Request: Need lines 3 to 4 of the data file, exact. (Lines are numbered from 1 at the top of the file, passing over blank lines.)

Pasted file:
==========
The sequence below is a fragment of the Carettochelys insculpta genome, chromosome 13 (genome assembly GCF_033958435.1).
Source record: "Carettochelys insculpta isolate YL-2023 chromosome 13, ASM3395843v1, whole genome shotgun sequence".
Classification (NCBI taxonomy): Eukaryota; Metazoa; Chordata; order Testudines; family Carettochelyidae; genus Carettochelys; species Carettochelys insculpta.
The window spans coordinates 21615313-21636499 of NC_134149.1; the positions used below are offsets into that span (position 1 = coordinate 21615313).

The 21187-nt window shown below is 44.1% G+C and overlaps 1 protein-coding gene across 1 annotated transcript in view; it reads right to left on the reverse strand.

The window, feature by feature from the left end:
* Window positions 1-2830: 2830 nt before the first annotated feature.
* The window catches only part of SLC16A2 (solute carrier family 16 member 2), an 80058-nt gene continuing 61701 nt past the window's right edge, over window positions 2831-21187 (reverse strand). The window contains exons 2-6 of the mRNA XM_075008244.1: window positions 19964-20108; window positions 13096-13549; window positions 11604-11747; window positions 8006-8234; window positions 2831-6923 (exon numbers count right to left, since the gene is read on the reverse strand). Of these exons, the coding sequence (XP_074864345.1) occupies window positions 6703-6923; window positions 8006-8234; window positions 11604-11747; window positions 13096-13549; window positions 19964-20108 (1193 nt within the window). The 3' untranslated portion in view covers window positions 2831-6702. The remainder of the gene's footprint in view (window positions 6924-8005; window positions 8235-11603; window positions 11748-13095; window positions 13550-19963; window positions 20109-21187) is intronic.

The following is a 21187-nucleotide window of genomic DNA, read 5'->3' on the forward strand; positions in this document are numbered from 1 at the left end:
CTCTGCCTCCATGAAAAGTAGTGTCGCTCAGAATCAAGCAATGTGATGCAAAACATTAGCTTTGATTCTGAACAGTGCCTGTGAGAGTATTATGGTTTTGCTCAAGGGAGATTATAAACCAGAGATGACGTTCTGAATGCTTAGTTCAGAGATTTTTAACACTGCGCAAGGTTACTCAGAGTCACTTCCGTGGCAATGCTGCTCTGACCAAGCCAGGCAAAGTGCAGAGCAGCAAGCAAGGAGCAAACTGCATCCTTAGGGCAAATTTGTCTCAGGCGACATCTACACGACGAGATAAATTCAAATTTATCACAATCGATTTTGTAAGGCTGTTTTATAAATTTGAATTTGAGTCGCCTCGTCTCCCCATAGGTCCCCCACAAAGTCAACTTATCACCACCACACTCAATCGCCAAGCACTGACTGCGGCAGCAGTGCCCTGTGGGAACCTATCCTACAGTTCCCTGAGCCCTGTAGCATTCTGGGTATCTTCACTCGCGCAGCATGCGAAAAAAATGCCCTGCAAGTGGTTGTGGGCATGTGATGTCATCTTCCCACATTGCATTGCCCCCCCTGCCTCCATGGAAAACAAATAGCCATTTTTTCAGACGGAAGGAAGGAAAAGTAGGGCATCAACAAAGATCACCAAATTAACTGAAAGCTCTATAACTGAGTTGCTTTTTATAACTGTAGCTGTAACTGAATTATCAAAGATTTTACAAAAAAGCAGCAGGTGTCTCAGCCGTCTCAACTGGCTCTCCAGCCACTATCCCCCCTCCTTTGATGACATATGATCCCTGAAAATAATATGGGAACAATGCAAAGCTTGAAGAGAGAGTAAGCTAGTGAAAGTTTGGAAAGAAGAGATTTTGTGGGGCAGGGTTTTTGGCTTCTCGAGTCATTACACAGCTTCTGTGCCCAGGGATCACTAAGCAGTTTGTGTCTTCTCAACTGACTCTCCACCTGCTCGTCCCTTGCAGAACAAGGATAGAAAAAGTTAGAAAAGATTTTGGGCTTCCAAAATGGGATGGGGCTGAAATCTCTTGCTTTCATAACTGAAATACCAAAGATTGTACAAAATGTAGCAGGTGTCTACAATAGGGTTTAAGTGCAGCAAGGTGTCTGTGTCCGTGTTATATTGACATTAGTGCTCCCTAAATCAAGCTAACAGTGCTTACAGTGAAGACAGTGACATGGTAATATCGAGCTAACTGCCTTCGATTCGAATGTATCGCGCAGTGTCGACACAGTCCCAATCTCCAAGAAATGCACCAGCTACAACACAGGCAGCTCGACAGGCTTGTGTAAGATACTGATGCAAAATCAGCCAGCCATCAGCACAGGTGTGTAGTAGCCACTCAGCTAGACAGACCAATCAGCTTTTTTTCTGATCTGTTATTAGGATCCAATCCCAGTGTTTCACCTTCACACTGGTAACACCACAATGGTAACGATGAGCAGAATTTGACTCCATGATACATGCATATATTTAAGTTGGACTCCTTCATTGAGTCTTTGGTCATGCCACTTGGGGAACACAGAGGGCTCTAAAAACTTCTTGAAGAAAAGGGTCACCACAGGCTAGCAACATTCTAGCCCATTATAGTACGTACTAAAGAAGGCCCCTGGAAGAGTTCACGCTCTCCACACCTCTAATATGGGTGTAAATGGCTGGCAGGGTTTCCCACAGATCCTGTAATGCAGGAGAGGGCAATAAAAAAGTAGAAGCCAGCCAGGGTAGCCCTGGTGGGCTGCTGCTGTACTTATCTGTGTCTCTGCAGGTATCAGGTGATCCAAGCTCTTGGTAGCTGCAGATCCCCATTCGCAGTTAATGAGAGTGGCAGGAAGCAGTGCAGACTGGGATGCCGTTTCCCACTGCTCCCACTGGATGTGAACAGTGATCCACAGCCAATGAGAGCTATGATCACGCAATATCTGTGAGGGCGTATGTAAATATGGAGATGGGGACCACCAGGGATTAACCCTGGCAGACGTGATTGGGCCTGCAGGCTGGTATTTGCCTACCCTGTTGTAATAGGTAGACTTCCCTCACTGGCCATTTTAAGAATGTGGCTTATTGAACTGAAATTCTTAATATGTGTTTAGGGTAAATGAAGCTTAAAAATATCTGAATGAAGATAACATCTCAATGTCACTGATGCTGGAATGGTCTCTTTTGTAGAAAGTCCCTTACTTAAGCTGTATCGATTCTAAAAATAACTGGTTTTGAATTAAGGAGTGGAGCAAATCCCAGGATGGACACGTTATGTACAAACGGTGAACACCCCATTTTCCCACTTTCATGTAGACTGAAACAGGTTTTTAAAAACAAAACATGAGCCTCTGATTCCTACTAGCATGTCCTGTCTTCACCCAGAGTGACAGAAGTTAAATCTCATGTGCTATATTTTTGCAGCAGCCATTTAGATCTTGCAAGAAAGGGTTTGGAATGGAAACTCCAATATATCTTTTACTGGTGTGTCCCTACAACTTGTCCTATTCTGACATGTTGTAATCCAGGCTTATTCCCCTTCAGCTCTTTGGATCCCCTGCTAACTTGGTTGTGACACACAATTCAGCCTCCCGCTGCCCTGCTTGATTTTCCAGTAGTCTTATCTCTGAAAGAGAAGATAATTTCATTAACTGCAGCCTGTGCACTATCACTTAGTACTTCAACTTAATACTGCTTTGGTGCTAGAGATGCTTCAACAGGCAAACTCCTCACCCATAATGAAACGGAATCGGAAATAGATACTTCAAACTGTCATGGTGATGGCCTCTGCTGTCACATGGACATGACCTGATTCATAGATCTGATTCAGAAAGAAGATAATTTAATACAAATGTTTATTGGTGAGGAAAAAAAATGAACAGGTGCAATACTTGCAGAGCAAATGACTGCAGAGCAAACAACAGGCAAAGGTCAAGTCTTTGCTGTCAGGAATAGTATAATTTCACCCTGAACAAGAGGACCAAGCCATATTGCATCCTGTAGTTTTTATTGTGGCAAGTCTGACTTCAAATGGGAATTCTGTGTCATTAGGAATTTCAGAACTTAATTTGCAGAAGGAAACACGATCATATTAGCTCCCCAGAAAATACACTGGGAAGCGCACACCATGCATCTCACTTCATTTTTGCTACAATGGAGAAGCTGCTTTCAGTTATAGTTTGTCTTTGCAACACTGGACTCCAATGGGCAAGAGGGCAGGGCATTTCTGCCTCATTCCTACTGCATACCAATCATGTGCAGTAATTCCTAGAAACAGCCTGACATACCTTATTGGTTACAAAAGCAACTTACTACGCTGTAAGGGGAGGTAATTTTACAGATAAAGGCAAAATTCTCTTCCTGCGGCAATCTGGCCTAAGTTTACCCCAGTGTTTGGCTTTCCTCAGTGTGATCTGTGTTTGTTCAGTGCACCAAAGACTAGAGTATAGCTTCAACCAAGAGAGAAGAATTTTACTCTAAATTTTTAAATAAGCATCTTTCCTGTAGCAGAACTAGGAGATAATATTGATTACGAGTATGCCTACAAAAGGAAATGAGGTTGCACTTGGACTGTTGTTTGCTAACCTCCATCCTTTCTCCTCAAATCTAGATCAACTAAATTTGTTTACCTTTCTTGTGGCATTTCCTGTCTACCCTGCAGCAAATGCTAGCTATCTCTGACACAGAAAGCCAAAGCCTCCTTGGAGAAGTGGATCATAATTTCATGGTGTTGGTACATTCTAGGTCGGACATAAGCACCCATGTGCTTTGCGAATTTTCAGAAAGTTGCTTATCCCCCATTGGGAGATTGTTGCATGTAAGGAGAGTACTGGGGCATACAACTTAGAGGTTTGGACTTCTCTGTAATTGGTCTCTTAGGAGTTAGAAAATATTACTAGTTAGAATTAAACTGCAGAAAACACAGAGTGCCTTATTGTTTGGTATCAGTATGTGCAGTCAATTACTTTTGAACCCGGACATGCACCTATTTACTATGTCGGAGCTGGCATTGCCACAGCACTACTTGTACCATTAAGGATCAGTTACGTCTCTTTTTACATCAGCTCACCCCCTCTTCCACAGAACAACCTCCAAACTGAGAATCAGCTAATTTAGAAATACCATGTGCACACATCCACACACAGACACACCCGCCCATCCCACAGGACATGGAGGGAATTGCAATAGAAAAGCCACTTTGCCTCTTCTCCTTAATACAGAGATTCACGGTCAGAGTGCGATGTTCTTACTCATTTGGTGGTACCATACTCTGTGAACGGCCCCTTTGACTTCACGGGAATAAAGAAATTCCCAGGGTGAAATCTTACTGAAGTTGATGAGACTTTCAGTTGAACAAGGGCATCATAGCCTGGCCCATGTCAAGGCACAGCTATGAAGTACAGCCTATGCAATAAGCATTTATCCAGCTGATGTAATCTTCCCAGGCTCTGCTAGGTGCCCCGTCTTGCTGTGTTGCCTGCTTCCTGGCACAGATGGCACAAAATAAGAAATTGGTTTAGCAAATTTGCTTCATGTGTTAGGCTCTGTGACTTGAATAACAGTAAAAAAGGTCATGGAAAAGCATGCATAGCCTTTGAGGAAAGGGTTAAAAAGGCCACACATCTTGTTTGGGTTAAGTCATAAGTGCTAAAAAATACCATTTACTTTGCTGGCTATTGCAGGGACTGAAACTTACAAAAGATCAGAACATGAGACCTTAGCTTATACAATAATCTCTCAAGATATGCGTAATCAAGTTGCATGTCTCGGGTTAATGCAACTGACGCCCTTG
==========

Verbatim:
Classification (NCBI taxonomy): Eukaryota; Metazoa; Chordata; order Testudines; family Carettochelyidae; genus Carettochelys; species Carettochelys insculpta.
The window spans coordinates 21615313-21636499 of NC_134149.1; the positions used below are offsets into that span (position 1 = coordinate 21615313).